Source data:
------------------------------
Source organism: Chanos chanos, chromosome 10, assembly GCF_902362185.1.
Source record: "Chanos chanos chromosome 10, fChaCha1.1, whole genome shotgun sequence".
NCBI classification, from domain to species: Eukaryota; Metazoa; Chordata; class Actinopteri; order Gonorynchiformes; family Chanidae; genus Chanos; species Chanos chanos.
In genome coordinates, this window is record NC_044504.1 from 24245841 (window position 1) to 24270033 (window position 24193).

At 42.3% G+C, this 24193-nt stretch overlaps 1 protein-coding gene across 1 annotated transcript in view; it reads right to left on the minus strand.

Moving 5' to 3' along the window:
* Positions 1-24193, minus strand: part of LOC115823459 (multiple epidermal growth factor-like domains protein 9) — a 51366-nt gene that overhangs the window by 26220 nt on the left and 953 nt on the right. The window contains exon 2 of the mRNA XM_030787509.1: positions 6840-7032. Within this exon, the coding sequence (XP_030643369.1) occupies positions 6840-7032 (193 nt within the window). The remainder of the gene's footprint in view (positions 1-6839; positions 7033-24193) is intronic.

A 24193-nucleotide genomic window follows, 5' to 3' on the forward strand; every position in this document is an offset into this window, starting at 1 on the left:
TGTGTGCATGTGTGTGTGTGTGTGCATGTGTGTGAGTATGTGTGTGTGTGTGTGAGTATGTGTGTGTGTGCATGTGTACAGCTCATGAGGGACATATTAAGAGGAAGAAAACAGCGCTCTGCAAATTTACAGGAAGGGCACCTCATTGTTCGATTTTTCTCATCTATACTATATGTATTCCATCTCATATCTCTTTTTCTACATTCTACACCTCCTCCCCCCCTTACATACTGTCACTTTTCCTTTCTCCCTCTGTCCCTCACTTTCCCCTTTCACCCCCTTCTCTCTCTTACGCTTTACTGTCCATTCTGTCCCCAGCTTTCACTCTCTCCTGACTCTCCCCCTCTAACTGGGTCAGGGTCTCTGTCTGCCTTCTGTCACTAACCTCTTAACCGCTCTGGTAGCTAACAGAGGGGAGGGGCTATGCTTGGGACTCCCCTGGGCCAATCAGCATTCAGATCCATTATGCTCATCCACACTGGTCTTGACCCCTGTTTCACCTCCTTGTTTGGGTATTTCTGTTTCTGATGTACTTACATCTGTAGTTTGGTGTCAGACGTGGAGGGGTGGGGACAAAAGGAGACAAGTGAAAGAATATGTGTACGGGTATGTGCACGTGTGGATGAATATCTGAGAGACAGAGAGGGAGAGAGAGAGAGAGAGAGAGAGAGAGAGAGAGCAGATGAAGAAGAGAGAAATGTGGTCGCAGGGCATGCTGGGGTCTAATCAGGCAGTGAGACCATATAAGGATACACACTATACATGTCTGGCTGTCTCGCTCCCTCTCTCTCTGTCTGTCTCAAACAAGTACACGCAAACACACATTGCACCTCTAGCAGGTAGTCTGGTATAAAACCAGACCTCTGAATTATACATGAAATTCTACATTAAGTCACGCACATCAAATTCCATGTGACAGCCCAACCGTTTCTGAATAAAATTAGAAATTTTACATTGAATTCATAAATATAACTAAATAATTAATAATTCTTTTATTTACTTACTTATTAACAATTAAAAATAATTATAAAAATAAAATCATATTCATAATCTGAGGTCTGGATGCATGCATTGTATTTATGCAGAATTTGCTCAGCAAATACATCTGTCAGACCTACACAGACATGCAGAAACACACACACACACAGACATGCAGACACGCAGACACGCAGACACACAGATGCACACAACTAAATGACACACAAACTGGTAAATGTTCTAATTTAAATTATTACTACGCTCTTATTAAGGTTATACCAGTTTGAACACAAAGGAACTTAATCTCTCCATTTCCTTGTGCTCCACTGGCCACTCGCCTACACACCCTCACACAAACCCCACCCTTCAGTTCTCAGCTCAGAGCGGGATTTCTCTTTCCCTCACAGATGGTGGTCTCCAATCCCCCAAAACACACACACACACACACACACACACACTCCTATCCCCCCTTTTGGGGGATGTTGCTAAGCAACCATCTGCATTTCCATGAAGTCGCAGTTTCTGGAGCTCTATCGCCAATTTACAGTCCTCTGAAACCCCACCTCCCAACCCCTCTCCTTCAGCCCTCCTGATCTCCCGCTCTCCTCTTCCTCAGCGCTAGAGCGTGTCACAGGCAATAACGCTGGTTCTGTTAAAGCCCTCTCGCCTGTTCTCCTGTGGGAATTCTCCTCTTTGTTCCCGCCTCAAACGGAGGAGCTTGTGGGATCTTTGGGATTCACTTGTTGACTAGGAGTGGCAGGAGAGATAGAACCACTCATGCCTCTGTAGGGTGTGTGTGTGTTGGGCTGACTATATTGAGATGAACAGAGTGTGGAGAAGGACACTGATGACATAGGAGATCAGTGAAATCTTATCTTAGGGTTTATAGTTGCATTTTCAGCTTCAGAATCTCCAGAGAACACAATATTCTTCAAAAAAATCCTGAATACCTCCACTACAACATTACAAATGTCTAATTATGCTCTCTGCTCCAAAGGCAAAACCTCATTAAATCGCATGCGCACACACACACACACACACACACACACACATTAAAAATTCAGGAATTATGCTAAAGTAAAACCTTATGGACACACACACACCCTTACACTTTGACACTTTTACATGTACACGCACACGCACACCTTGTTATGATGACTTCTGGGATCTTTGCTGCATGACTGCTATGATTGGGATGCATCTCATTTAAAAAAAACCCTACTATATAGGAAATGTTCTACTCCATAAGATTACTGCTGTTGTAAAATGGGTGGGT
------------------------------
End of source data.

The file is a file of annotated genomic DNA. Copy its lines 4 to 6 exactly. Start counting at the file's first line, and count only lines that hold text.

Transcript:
In genome coordinates, this window is record NC_044504.1 from 24245841 (window position 1) to 24270033 (window position 24193).

At 42.3% G+C, this 24193-nt stretch overlaps 1 protein-coding gene across 1 annotated transcript in view; it reads right to left on the minus strand.

Moving 5' to 3' along the window: